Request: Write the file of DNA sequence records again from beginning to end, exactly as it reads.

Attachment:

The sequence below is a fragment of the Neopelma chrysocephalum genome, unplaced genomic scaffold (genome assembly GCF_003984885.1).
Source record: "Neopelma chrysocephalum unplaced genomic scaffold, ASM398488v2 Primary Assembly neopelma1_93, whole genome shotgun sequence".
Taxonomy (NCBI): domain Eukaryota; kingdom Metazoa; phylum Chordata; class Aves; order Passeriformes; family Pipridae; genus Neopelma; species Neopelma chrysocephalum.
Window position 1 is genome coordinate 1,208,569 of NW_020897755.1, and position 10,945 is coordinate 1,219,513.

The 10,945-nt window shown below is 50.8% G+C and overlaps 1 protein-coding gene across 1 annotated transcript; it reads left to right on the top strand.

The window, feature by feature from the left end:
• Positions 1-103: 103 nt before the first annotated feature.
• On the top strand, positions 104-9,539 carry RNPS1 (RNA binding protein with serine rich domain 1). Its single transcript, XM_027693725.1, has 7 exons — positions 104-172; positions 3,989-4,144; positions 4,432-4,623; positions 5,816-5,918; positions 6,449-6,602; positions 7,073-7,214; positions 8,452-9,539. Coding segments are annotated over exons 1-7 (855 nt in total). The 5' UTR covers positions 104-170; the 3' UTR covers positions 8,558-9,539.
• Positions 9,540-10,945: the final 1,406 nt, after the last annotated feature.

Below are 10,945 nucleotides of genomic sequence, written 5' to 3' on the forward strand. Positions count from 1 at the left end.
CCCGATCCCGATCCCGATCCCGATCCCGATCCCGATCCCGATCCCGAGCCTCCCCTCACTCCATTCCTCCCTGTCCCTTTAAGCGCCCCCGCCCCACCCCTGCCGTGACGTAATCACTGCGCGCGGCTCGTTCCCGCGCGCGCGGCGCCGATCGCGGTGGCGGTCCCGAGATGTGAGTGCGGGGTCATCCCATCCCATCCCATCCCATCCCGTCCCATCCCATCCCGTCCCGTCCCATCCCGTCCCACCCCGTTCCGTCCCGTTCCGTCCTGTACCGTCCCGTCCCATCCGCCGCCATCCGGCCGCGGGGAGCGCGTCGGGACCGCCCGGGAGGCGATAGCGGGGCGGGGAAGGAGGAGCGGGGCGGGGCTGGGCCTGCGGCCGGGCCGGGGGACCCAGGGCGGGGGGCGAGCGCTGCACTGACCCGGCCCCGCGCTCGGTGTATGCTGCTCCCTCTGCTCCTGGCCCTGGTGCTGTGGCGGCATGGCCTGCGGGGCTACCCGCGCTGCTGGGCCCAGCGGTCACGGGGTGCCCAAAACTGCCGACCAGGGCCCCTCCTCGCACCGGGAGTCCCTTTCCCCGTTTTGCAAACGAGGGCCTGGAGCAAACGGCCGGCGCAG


The sequence below is a fragment of the Neopelma chrysocephalum genome, unplaced genomic scaffold (genome assembly GCF_003984885.1).
Source record: "Neopelma chrysocephalum unplaced genomic scaffold, ASM398488v2 Primary Assembly neopelma1_93, whole genome shotgun sequence".
Taxonomy (NCBI): domain Eukaryota; kingdom Metazoa; phylum Chordata; class Aves; order Passeriformes; family Pipridae; genus Neopelma; species Neopelma chrysocephalum.
Window position 1 is genome coordinate 1,208,569 of NW_020897755.1, and position 10,945 is coordinate 1,219,513.

The 10,945-nt window shown below is 50.8% G+C and overlaps 1 protein-coding gene across 1 annotated transcript; it reads left to right on the top strand.

The window, feature by feature from the left end:
• Positions 1-103: 103 nt before the first annotated feature.
• On the top strand, positions 104-9,539 carry RNPS1 (RNA binding protein with serine rich domain 1). Its single transcript, XM_027693725.1, has 7 exons — positions 104-172; positions 3,989-4,144; positions 4,432-4,623; positions 5,816-5,918; positions 6,449-6,602; positions 7,073-7,214; positions 8,452-9,539. Coding segments are annotated over exons 1-7 (855 nt in total). The 5' UTR covers positions 104-170; the 3' UTR covers positions 8,558-9,539.
• Positions 9,540-10,945: the final 1,406 nt, after the last annotated feature.

Below are 10,945 nucleotides of genomic sequence, written 5' to 3' on the forward strand. Positions count from 1 at the left end.
CCCGATCCCGATCCCGATCCCGATCCCGATCCCGATCCCGATCCCGAGCCTCCCCTCACTCCATTCCTCCCTGTCCCTTTAAGCGCCCCCGCCCCACCCCTGCCGTGACGTAATCACTGCGCGCGGCTCGTTCCCGCGCGCGCGGCGCCGATCGCGGTGGCGGTCCCGAGATGTGAGTGCGGGGTCATCCCATCCCATCCCATCCCATCCCGTCCCATCCCATCCCGTCCCGTCCCATCCCGTCCCACCCCGTTCCGTCCCGTTCCGTCCTGTACCGTCCCGTCCCATCCGCCGCCATCCGGCCGCGGGGAGCGCGTCGGGACCGCCCGGGAGGCGATAGCGGGGCGGGGAAGGAGGAGCGGGGCGGGGCTGGGCCTGCGGCCGGGCCGGGGGACCCAGGGCGGGGGGCGAGCGCTGCACTGACCCGGCCCCGCGCTCGGTGTATGCTGCTCCCTCTGCTCCTGGCCCTGGTGCTGTGGCGGCATGGCCTGCGGGGCTACCCGCGCTGCTGGGCCCAGCGGTCACGGGGTGCCCAAAACTGCCGACCAGGGCCCCTCCTCGCACCGGGAGTCCCTTTCCCCGTTTTGCAAACGAGGGCCTGGAGCAAACGGCCGGCGCAG